Wednesday, April 21. 2010
To get the money to improve their lives, they come from the all across Mexico trying to cross the border into the USA to get jobs that no American will do. They do it for low pay, long hours and no benefits.
However, they are stopped at the US/Mexico border. So they enter illegally via The Devil’s Highway. This is the title of the book by Luis Alberto Urrea. The Devil's Highway is deserts and mountains in southern Arizona where no one lives. This well researched book is the saga of 26 Mexicans crossing illegally to find that job to improve their life. The book details the lives of the 14 that died while trying, the survivors, the coyote "business", the coyote guide who is in prison for murder of the those who died in the attempt, the US Border Patrol and all the other government agencies on both sides of the border that are involved in the effort to slow those looking for a way to better their lives.
The American consumer is used to cheap. Especially food. Agriculture is where most of the illegal aliens find jobs. They arrive at the job at six in the morning, do physically challenging work and work long hours with no benefits. This is not a job that Americans want. However, there are many Americans who want to stop the job seekers at the border. Why. The media talks about the very small percentage of those illegals that take advantage of the US social systems or commit crimes.
It's too bad that the media doesn't spend as much time talking about all those miserable jobs the illegals do or what they actually contribute to the US economy. They pay sales tax on everything they buy. Many even contribute to social security and can never collect a dime. Could be a good way to keep the system solvent for a few more years.
Using the agriculture industry as an example…. Is there a solution. Sure. Will the American consumer like the solution. No. The result will be more expensive food. When the agriculture worker gets better wages, better working conditions, better housing for the temporary workers and benefits, the price that consumer pays goes up. There will be picket lines at the grocery stores. Government and industry doesn't like that. Nothing changes.
An alternate solution to expensive food would be to import it from China. Sure. Like that is a good idea. Then I have to wonder why we import food from China since the USA is supposedly feeding the world. But that is another issue.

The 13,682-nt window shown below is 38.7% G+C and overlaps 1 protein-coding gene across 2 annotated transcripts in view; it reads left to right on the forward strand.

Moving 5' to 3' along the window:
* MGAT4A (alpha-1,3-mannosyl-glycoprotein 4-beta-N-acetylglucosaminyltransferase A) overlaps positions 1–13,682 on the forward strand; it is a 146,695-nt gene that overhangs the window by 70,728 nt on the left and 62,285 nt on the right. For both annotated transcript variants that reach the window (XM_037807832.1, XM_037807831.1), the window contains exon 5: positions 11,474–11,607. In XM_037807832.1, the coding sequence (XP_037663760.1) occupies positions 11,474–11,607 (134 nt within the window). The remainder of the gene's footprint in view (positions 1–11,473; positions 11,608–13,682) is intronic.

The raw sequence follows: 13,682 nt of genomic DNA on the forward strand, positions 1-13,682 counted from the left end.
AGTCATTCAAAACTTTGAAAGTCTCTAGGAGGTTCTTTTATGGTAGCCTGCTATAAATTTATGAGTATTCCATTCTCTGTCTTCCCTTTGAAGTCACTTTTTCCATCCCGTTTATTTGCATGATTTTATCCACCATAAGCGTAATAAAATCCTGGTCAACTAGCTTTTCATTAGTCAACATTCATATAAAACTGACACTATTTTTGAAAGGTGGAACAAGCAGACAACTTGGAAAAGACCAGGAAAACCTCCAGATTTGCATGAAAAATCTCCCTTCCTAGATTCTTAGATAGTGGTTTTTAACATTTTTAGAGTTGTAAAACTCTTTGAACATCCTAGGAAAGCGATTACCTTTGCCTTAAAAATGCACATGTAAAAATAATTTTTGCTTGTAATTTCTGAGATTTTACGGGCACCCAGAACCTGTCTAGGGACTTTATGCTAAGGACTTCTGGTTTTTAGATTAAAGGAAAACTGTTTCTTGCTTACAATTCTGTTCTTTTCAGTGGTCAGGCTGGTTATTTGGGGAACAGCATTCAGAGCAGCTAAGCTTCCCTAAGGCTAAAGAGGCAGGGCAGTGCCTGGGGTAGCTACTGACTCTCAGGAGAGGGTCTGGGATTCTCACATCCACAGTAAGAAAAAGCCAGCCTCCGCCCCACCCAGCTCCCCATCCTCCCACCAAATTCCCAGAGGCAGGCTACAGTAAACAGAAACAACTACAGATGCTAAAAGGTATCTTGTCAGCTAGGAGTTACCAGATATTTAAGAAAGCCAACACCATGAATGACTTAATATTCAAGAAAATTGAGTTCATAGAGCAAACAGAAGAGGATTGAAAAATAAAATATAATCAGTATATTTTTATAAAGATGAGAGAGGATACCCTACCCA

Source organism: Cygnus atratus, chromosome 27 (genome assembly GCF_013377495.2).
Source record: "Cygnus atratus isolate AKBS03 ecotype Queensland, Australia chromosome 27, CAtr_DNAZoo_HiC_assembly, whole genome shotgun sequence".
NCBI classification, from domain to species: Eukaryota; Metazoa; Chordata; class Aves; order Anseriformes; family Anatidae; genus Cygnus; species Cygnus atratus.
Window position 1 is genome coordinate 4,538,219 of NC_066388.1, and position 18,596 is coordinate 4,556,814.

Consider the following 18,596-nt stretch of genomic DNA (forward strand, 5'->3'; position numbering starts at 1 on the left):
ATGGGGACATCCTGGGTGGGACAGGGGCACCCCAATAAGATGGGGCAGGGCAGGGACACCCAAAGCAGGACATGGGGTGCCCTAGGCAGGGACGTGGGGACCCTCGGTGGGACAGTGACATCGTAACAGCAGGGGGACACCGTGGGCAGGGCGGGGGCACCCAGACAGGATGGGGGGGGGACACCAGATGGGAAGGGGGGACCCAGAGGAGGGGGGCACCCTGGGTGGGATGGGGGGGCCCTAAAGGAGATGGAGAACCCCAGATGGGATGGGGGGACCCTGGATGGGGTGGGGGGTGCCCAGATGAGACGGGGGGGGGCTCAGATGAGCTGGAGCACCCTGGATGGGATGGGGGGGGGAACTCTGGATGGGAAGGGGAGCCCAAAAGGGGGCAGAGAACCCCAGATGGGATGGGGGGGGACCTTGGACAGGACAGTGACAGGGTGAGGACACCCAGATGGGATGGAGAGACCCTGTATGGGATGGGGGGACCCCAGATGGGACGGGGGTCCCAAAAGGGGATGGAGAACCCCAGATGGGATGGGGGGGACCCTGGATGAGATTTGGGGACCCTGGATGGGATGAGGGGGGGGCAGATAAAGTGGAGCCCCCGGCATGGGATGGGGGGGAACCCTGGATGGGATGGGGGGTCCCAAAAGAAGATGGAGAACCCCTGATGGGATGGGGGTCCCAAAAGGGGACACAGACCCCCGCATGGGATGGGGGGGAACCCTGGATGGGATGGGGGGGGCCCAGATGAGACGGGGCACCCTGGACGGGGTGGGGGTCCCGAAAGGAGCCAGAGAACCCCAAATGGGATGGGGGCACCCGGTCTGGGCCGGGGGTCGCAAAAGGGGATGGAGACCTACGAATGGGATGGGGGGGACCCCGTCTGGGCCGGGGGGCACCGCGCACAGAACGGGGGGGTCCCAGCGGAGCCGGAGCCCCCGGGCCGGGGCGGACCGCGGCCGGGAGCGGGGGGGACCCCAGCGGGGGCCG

This makes my head hurt. Time to get out and do some exploring....
Friday, January 29. 2010
That is the title of the book by Jason Kersten.
Art Williams is the person and the subject of the book. Deserted by a father and growing up in the worst of Chicago's crime ridden neighborhoods, the intelligent Williams learns how to and then creates what he views as "art" -- a counterfeit copy of money. The bogus money is in demand and through Art's connections, the book reveals the methods for counterfeit money distribution throughout the world. Over a fourteen year period, Williams had printed multi millions worth of phony money. It is greed and counterfeit knowledge that lead to recidivism and Williams was no exception.
The seamy side of Williams growing up in a dysfunctional family and world of crime is told in brutal honesty. The author also weaves facts into the book about the design and manufacture of paper money and the roll of the Secret Service in the ever vigilant watch for counterfeit money.
The book is a page turner as there seemed to be a glimmer of hope that Art Williams could take his intelligence and skills to get out of "making money" and turn it to mainstream methods to earn a living. It was only hope.
Friday, November 20. 2009
As a toddler growing up on a farm in Wisconsin in the 1940s, food was grown, harvested and sometimes the food was butchered. An early recollection is of the hog carcass hanging from rafters of one of the farm buildings. Not too many days later, parts of that hog were hanging in the smoke house – 4 foot by 8 foot building constructed of tin. No doubt it was ham, bacon and sausage.
As I grew older, the hog or yearling steer was taken to the nearby butcher in the village of Morrison. Once butchered, without a freezer at home, the meat was stored at a locker plant in another nearby village – Wayside or Lark. The butchering of chickens continued to be done at home. In late summer, every week or two, fifteen to twenty roosters were butchered. Chopping off the heads, removing feathers, cutting open, removing guts, chilling in cold water and eventually freezing. Soon the dinner menu would include chicken hearts and gizzards. Gizzards are chewy and have flavor.
Speaking of flavor. Those were the days when chickens had flavor – they were free range eating bugs and green plants. Not anymore. Today the chicken needs lots of spice and then deep fry just to give it flavor.
I grew up with a close relationship to the food that was eaten, the milk, the eggs, the garden produce and the apple trees. That relationship included the animals that were destined to become the meat for our meals.
Those are the memories that came back as I read Jonathon Safran Doer’s Eating Animals. The book addresses the subject of where the grocery store meats come from – the factory farms. Eating Animals details how factory farm animals are raised and how they die. It does not make for easy reading. There were times that I had to put the book aside to read something less disturbing.